And, with regards to the conceptual aspect of the novel, I think it comes from the influence a certain group of conceptual writers have had on me: from Borges to Calvino or even Perec, reaching all the way to writers like Ricardo Piglia, Maggie Nelson or Enrique Vila-Matas. I like, in this sense, DeLillo’s quote: “Writing is a concentrated form of thinking.” I think it is at that point—halfway between art, philosophy and literature—where some of the most interesting writing is being produced right now. The epic aspect came later, from the fact that I wanted to tell the story of journey: the story of a family that, like those 19th-century European travelers, goes into the jungle looking for meaning or at least a revelation, just to find a great void.
JT: What sort of connections or divergences do you see between art and reality, and between literature and history? Or, rephrasing the question: is art another way of constructing “reality”? And can literature be thought of as a branch of historiography?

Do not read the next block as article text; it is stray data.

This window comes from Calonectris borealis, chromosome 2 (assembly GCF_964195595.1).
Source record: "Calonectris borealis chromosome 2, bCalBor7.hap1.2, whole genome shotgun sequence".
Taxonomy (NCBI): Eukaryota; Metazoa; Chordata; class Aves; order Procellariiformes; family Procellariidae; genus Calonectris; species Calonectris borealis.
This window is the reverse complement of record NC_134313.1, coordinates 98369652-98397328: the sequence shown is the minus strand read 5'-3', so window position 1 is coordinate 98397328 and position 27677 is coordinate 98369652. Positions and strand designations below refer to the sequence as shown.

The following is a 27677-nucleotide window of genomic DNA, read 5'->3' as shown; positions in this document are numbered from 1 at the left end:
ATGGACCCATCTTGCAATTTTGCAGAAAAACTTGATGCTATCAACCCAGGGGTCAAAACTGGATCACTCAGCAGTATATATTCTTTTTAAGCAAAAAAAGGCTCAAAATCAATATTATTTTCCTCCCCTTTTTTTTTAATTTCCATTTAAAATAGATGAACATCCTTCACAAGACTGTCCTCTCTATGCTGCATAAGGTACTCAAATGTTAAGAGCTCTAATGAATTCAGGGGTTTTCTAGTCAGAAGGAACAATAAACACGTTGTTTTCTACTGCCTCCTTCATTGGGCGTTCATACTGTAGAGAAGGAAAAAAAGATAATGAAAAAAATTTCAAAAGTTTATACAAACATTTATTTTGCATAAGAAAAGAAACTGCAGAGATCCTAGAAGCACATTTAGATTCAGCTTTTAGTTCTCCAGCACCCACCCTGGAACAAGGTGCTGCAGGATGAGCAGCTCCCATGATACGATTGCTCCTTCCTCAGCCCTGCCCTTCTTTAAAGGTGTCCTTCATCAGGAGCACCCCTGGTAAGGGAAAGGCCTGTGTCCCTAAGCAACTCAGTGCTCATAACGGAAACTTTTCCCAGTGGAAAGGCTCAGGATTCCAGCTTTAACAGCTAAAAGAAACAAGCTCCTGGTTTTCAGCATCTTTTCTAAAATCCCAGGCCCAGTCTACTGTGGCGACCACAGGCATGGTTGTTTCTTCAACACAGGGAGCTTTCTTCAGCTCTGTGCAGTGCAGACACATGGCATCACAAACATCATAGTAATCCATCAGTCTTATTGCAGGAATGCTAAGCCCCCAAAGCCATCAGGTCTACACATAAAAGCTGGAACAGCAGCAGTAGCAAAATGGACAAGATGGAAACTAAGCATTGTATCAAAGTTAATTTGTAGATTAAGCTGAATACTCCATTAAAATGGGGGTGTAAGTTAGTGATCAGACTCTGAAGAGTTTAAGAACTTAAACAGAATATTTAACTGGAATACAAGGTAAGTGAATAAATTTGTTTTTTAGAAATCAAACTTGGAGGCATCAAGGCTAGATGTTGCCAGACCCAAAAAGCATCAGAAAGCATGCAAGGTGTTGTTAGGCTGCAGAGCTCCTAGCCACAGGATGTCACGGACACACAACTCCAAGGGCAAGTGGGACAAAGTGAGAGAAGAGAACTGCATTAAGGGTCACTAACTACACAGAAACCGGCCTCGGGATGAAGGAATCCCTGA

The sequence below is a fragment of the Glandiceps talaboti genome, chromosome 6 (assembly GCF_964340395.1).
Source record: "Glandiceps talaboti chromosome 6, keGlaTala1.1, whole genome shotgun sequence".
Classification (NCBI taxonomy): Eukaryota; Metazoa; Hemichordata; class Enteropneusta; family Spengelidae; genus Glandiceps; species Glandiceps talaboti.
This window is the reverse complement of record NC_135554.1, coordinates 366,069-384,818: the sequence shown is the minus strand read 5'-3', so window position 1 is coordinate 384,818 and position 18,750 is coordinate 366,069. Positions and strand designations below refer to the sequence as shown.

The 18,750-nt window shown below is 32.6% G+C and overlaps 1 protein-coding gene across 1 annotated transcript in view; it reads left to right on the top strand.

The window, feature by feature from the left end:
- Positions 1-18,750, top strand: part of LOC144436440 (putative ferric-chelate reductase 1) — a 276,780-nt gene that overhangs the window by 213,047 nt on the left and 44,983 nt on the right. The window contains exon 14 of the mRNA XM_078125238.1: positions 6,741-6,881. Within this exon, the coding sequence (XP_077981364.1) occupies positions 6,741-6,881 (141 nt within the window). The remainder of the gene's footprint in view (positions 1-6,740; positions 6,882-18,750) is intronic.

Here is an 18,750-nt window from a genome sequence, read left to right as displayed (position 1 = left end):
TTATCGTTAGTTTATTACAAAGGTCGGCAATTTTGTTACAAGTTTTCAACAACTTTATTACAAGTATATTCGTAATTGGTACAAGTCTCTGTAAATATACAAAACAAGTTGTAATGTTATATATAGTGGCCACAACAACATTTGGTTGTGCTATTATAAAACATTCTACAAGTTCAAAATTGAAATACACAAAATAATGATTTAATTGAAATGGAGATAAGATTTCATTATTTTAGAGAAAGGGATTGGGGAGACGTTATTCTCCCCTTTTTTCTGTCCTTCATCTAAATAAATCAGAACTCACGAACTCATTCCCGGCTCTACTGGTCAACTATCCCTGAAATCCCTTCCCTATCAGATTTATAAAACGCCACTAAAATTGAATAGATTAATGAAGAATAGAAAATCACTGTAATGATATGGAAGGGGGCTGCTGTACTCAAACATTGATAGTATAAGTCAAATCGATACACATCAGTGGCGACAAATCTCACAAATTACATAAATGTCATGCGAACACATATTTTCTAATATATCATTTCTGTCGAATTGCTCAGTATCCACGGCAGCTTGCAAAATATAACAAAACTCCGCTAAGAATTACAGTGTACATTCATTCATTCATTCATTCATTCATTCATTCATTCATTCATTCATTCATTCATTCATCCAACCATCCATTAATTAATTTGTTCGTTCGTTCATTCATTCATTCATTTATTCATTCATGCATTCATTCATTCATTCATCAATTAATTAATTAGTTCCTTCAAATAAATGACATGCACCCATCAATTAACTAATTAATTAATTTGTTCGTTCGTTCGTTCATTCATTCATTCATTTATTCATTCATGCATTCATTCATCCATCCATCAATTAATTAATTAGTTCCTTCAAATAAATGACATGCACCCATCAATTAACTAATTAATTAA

CF: While I was writing my previous novel, Colonel Lágrimas, I became very interested in the work of Chuck Close, the neorealist American painter. What I like about his work is that, departing from the logic of the pixel and the photographic portrait, he is able to show that there is nothing more artificial than realism. Art constructs reality through the circulation of simulacrums and fictions. In a way, similar concerns appear in this novel, although in a different way. Here the debate has more to do with what is now known as post-truth and fake news, but which already in the 1960s had been well thought out by a group of Argentine artists called the Art of the Media Collective, who were able to show that the press constructs that which we call reality. I think that we live, today, in a world within which, if we zoom in, we always find a pixel. And that is also true for history, which is perhaps the most extravagant of our fictions, or at least our most daring story.